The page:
This would be a wonderful discussion to carry forth to The Giving Institute: Leading Consultants to Philanthropy. I suggest you join them at their Summer Symposium -- together, you all may come up with something!

Comment from Jon Hysell, Hamilton College :
    It is worth noting that the Hamilton-Colgate Donor Challenge did generate some (small) pushback about trivializing a serious situation. This provided us with an opportunity to speak directly to the concerned alumnus/a and highlight the reasons we "lightened up" for 30 days and recommunicate our case for giving.

Question from Barb Reid, Childhood Leukemia Foundation:
    Our organization relies upon in-house telemarketing for much of it's revenue. Do you have any suggestions for where to best locate targeted donor lists?

Nancy Raybin:
    It seems risky to rely on a single strategy for the buld of your revenue. What do you do with the donor once a he/she makes a contribution? Not sure I can help you locate targeted donor lists.

Question from Beth Breeze, University of Kent, UK:
    The Giving USA press release (page 3, para 4) says individual giving is down by 2.7% but the Chronicle coverage is saying 6.3%. Is the discrepancy due to the former being based on estimates, or am I mis-reading something? Thanks for any clarification.

Melissa S. Brown:
    The Chronicle reported the change in inflation-adjusted dollars, Beth. The press kit focused on current dollars since that is how most organizations review their own budgets.

Question from Hall Powell, Fundraising Consultant:
    As to a way to get donors and prospective donors to attend cultivation events, I find that having a volunteer with strong peer relationships making personal invitations is a more effective way to get people to respond rather than having an insitution's staff person issuing the invitation.

Del Martin:
    Hello, Hall!

I couldn't agree with you more. In fact, in times like these, using peers to extend invitations (and to solicit) may be the ONLY way to get people to come!

Comment from Tad Druart, Convio:
    Some people asked about Q4 versus Q1 trends as an indicator for what 2009 might be like. Here is one data point from 400 organizations doing online fundraising for more than three years - Q1 online giving is 8% higher than the Q1 2008, and 5 points higher than the fourth quarter of 2008. This is a welcome surprise for many organizations who feared that either donor fatigue following year end giving, or economic hardships impacting an ever increasing number of donors, would have a negative online revenue in Q1.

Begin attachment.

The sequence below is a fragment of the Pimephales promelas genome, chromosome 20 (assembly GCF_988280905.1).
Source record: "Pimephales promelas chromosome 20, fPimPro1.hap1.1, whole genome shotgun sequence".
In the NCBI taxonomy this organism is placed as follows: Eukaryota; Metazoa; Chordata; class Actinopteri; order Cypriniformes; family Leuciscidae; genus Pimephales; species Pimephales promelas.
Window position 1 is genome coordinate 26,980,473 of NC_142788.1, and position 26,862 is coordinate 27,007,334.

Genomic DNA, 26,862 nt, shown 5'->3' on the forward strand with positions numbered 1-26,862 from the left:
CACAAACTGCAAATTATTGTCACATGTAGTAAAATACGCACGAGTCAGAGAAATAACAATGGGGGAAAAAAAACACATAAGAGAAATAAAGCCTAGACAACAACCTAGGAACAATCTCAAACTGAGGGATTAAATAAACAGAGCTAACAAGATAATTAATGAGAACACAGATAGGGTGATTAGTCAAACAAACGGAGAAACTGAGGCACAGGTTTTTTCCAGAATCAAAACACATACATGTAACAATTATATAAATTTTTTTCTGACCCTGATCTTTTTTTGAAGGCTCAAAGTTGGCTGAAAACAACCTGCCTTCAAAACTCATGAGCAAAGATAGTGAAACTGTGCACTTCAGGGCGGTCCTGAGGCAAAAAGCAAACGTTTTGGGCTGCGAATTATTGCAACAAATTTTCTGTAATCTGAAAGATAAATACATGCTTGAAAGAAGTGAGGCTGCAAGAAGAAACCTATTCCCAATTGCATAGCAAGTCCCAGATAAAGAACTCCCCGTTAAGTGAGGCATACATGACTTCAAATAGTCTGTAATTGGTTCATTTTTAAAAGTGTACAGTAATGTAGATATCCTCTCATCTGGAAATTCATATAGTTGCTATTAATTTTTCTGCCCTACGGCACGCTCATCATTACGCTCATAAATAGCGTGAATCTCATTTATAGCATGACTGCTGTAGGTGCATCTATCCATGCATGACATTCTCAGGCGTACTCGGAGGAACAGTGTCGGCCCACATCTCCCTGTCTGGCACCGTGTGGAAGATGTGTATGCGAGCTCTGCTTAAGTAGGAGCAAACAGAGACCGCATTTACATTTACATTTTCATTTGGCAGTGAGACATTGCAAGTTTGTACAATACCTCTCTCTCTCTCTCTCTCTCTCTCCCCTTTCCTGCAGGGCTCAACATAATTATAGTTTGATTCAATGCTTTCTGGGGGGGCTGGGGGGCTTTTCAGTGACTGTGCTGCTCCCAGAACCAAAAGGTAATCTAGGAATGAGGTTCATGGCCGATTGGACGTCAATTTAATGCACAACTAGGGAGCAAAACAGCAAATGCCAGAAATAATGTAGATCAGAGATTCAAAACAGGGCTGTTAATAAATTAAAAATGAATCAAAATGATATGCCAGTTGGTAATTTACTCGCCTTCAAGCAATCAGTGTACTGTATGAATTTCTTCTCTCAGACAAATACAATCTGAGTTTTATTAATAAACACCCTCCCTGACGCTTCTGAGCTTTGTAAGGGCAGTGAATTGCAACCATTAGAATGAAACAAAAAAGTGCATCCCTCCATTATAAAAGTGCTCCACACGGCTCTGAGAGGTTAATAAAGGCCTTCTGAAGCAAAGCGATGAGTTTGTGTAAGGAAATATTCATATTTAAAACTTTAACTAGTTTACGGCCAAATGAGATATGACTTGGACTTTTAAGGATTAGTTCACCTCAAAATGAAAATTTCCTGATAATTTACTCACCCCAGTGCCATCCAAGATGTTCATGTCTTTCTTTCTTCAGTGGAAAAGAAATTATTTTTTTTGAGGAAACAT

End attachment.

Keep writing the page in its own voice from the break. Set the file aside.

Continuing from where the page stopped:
Question from Joel Newman, Big Brothers Big Sisters:
    What are your thoughts, given this economy, on organizations with little or no individual-giving campaigns and a development team solely focused on grant and foundation funding? Is it possible to stay afloat and what suggestions would you make on reengaging and reaching out to new donors?

Milton Key:
    Joel, the good news is that funding from foundations is generally expected to be strong. While it is theoretically possible to stay afloat on grants, I'm not a believer in "all eggs in one basket" -- especially, given that individuals are still "where it's at" when it comes to maximizing gift potential, even in a bad economy. No doubt, your organization has legions of volunteers who's lives have been impacted by mentoring a young person. They should be the first ones to understand the unique opportunity they have to make charitable gifts to BBBS.

Question from Peter Panepento:
    Melissa: Did you have to change the way you collected information this year to accommodate the economic situation? How did the economy affect the way you approached gathering the data?

Melissa S. Brown:
    Peter,

Last year (for giving in 2007, released in 2008), Giving USA changed its procedures for developing the estimates for the subsectors. We used these new procedures this year with no changes. We no longer survey charities, as we last did in 2007 (about giving in 2006) because it was becoming clear that answering surveys was low on the list of priorities for organizations facing a number of demands for attention. For most subsectors, we now use estimating methods similar to the ones used for estimating individual and corporate giving since 2002. We develop the giving to foundations estimate with the Foundation Center and the giving to religion estimate using a three-year rolling average.